A History of Recovery Shouldn’t Derail Job Seekers

Getting sober is never easy. Neither is finding a job after rehab. Prospective employers may do a hard pass when they see a gap in a resume or learn about an applicant’s assault charge. 

It can seem like game over at that point.

It shouldn’t be. 

A person in recovery can be an asset to a company.

Generally, they want the work — to keep busy, to be self-sufficient, and to be productive. A company wants those things from their employers, too. It’s win-win when it’s the right fit.

There are some solid reasons to consider hiring someone who’s been in recovery, including:

When the question of relapse comes up — and it’s a normal concern — those are points worth bringing up. So is the aspect of giving back to the community. Studies have found as many as 80 percent of people in recovery do volunteer work.

For Job Seekers

For the person in recovery and on the hunt for a job, Google recovery community organizations and recovery-friendly workplaces. Some other tips:

  • Network. Let friends, family, and colleagues know you’re seeking work. If you volunteer, let them know you’re interested in opportunities. Some treatment centers may have contacts or partnerships with area businesses. The wider your net, the more your name will get out there.
  • Be realistic. Some people will have the luxury of returning to their old jobs or land something new in a hurry. For others, it may take more time and effort. Sometimes an entry-level or part-time job may be the best way to get your foot in the door and prove yourself. Keep an open mind to ideas and suggestions. 
  • Volunteer. Volunteering has a social aspect. It lets you broaden your network. You may learn new skills. It also feels good to give back. And if there’s a passion you’ve wanted to pursue, consider that when seeking opportunities.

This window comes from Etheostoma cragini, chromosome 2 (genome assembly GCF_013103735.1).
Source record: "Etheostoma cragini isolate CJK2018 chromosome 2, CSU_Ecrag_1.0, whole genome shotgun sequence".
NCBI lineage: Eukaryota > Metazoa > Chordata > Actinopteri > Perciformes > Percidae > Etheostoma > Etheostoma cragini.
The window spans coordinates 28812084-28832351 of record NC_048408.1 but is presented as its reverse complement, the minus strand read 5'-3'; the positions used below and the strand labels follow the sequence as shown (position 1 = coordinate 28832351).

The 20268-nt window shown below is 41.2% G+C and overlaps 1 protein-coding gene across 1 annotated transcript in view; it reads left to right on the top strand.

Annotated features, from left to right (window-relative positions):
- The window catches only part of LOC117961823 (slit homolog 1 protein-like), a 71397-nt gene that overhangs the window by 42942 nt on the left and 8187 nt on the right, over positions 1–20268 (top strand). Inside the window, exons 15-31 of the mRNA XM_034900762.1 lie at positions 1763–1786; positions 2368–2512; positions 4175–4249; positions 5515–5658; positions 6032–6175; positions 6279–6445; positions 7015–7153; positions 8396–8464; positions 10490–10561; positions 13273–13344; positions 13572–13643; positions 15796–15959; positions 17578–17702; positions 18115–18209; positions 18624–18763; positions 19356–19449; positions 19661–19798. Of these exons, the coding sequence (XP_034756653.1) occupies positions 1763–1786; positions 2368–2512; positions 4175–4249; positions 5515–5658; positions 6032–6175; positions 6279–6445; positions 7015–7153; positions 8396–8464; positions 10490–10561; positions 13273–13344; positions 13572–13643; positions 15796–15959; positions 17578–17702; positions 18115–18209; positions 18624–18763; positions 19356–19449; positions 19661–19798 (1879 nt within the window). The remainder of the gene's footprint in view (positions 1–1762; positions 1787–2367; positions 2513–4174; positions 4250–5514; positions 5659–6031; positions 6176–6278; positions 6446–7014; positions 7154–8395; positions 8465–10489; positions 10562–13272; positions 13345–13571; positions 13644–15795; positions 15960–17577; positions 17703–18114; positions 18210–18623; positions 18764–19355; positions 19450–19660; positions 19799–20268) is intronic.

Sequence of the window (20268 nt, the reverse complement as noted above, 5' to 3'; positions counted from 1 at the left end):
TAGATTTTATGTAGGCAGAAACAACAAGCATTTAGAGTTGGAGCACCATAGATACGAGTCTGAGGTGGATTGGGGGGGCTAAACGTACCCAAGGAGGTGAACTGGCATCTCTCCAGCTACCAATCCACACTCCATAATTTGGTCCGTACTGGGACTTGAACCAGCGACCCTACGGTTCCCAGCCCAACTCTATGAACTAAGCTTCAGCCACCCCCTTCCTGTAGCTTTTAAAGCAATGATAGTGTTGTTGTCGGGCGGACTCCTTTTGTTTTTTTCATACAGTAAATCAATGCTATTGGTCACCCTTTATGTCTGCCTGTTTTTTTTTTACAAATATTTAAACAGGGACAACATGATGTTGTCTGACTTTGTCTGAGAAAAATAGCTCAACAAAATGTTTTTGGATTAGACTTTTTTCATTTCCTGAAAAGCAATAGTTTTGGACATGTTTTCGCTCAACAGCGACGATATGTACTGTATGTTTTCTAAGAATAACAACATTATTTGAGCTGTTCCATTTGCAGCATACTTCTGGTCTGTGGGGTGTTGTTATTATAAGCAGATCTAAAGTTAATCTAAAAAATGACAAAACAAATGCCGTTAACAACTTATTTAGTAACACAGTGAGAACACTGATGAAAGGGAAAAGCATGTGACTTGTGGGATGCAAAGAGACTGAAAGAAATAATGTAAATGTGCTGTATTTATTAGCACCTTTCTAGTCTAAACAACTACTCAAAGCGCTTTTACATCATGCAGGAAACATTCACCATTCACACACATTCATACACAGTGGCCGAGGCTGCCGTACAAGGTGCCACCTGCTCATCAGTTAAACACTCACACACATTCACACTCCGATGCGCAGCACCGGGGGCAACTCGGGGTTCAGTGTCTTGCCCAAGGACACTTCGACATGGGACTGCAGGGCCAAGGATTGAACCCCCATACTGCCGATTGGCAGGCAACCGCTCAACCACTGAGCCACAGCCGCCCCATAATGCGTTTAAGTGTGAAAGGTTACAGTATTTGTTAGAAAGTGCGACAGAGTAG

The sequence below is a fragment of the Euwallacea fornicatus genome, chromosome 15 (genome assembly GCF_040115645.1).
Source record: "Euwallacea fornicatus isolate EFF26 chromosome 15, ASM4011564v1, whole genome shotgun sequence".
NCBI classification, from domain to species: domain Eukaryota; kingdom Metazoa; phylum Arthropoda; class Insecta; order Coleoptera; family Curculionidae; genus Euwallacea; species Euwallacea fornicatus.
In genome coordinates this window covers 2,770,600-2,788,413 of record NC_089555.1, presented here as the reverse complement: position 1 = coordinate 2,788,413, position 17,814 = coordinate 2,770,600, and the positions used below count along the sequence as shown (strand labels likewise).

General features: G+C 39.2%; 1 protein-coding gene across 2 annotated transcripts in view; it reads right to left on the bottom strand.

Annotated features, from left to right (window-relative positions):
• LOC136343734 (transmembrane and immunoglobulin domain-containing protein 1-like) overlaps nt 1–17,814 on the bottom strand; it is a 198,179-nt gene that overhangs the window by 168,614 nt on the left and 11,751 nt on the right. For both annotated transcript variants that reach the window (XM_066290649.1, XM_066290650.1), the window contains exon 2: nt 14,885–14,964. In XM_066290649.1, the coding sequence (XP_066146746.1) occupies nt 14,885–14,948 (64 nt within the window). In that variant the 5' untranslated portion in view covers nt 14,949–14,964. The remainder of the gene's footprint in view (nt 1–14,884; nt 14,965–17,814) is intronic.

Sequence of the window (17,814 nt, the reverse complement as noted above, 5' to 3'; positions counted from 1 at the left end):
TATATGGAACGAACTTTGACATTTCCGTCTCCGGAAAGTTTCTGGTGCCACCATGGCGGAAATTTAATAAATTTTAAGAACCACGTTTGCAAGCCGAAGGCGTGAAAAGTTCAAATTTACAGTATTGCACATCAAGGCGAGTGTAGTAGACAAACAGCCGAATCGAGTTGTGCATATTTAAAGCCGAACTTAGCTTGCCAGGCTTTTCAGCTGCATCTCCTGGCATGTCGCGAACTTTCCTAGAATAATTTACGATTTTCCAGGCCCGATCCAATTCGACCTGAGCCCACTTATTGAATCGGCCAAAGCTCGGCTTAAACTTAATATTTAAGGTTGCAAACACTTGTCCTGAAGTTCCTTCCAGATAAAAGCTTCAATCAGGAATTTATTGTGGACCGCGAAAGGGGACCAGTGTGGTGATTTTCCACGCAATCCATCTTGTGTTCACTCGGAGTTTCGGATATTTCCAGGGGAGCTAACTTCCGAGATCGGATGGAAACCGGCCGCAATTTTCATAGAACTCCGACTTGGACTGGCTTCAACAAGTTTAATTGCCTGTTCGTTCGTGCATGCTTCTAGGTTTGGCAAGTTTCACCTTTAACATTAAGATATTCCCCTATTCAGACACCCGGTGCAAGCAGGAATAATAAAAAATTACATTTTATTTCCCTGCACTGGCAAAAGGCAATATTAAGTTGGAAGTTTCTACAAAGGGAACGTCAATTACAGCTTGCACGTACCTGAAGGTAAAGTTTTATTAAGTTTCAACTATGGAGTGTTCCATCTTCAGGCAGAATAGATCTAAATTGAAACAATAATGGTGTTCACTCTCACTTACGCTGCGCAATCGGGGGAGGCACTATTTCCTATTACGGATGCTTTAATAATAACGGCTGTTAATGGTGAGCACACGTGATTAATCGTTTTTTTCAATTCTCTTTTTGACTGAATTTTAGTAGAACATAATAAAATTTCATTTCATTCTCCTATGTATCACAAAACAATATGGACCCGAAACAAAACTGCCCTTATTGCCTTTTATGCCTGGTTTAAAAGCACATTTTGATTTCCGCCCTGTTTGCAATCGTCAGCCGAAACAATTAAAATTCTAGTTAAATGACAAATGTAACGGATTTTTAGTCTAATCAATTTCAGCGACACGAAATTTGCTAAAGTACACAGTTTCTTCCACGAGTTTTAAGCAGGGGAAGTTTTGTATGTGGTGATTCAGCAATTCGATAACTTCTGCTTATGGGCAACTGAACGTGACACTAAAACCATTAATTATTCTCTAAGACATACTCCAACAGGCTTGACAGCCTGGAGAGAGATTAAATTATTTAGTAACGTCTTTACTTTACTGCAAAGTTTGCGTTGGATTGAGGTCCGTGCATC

• Use all resources. Ecoverycareers.com, which helps job seekers in recovery, encourages site visitors to take advantage of federal, state, and municipal counseling and assistance programs. Some sites have job postings, too. Look for podcasts, subscribe to newsletters, attend (virtual and in-person) workshops, register for relevant training, and check with rehab centers if they partner. Organizations such as Recovery Friendly Workplace sometimes have free training or other resources on hand.

Companies that have opened their doors to workers in recovery are aware that untreated addiction costs the economy big time. New Hampshire, which has a strong Recovery Friendly Workplace initiative, loses an estimated $2.36 billion annually due to untreated addiction. The Granite State is far from unique in that.

Job seekers may want to consider this: the person who’s never touched an opioid or had a hangover is no guarantee of quality, just like the person who’s earned their 12-month chip from Alcoholics Anonymous is no guarantee of inferiority.

Each case is unique.

Sources 

sunshinebehavioralhealth.com – Recovery Friendly Workplaces

nsc.org – Implications of Drug Use for Employers

independent.co.uk – Recovering from addiction: A new study highlights the role communities and peer support play in kicking bad habits – for good

careercast.com – 6 Tips for Finding Employment After Rehab

ecoverycareers.com – Helpful Job Hunting Tips

recoveryfriendlyworkplace.com – The Recovery Friendly Workplace Initiative

Medical disclaimer:

Sunshine Behavioral Health strives to help people who are facing substance abuse, addiction, mental health disorders, or a combination of these conditions. It does this by providing compassionate care and evidence-based content that addresses health, treatment, and recovery.

Licensed medical professionals review material we publish on our site. The material is not a substitute for qualified medical diagnoses, treatment, or advice. It should not be used to replace the suggestions of your personal physician or other health care professionals.

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